The story revolves around the passengers of a yachting trip in the Atlantic Ocean who, when struck by mysterious weather conditions, jump to another ship only to experience greater havoc on the open seas.
Computer scientist Hannon Fuller has discovered something extremely important. He's about to tell the discovery to his colleague, Douglas Hall, but knowing someone is after him, the old man leaves a letter in the computer generated parallel world his company has created (which looks like the 30's with seemingly real people with real emotions). Fuller is murdered in our real world the same night, and his colleague is suspected. Douglas discovers a bloody shirt in his bathroom and he cannot recall what he was doing the night Fuller was murdered. He logs into the system in order to find the letter, but has to confront the unexpected. The truth is harsher than he could ever imagine... Written by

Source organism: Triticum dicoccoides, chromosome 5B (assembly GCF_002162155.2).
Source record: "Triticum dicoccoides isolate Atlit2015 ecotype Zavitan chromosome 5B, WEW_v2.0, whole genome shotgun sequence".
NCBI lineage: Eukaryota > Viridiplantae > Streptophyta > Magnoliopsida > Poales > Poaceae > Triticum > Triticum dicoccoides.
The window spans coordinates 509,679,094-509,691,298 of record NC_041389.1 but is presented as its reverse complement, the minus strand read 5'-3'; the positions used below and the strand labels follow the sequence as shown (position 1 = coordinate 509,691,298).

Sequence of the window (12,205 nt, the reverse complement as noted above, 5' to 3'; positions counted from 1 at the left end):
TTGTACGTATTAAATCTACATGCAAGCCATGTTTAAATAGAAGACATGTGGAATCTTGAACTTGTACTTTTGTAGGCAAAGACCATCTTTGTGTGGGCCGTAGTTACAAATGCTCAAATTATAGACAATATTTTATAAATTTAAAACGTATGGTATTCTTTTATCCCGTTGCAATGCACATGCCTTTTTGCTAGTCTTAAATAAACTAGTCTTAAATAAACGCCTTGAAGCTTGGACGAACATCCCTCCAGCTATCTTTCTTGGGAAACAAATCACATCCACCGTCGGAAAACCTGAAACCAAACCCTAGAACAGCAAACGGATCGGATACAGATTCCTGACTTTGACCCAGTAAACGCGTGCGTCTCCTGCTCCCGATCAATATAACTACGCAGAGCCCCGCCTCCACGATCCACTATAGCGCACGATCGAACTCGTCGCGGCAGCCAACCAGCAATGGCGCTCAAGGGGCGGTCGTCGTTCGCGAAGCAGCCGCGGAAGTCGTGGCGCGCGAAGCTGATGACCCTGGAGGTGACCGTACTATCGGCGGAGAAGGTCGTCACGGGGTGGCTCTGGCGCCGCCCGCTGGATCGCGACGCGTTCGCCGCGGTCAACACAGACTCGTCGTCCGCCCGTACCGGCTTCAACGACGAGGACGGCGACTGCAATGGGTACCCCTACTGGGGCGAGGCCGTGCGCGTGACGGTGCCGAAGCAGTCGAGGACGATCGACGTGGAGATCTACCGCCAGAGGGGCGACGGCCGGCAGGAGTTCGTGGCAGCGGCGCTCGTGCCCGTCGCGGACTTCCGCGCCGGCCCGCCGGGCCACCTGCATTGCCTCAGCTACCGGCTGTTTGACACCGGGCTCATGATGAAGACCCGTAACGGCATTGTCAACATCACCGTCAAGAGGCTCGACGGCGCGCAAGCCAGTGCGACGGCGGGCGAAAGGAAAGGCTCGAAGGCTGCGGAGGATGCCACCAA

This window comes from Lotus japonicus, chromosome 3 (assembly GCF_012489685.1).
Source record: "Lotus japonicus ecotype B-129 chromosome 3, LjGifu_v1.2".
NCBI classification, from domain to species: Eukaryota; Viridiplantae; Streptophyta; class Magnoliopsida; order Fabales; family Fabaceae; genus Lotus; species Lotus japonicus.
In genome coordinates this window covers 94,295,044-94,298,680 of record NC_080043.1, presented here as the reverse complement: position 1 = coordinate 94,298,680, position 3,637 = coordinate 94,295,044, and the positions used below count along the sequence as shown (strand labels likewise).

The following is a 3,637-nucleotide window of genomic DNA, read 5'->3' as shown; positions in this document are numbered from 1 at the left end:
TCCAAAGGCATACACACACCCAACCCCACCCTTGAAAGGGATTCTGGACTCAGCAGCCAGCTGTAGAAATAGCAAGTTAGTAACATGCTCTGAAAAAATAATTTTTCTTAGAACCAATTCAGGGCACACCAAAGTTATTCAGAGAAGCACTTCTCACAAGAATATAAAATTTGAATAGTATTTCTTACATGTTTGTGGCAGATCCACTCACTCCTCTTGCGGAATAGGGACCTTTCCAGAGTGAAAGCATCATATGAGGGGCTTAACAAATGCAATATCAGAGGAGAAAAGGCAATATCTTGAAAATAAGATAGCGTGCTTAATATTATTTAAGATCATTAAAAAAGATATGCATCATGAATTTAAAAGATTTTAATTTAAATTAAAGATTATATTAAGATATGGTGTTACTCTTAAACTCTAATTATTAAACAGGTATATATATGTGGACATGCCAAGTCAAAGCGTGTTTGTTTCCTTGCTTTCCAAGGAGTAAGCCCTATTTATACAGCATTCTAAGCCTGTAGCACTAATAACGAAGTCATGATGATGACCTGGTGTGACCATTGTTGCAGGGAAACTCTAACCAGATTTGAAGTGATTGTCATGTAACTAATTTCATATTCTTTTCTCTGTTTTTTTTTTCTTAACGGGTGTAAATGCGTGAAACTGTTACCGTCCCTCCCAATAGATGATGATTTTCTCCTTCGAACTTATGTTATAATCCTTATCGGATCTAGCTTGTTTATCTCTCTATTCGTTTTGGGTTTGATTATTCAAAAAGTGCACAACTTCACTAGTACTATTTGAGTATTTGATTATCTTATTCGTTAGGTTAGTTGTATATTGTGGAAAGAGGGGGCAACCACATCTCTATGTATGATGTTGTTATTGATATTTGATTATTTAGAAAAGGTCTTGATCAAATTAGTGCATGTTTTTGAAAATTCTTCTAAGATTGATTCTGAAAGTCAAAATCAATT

In the first scene of the film, Fuller writes the letter with a fountain pen. This is clear in the close-up where the "feed" is visible under the nib. It also has a cap. The pen is dipped into a desk inkwell. Fountain pens are never dipped into an inkwell. It is set down in a grove on the desk set, which would be a correct action for a dip pen, which it was not. See more »
I am a child of the 50's, and spent my preteen years feasting on all the classic sifi gems, such as " The day the earth stood still", "Forbidden Planet' etc. The 13th floor reminds me of those movies. This movie has been compared to the matrix, and that is unfair, Special effects are fine, but when they become the focal point of the movie, I think film suffers because of it. I liked the 13th floor because it didn't get caught up in all that technology and reallied on a great script, and a wonderful ensemble cast. I would highly recommend this movie to all, especially if you prefer the old "War of the Worlds" over the new one.
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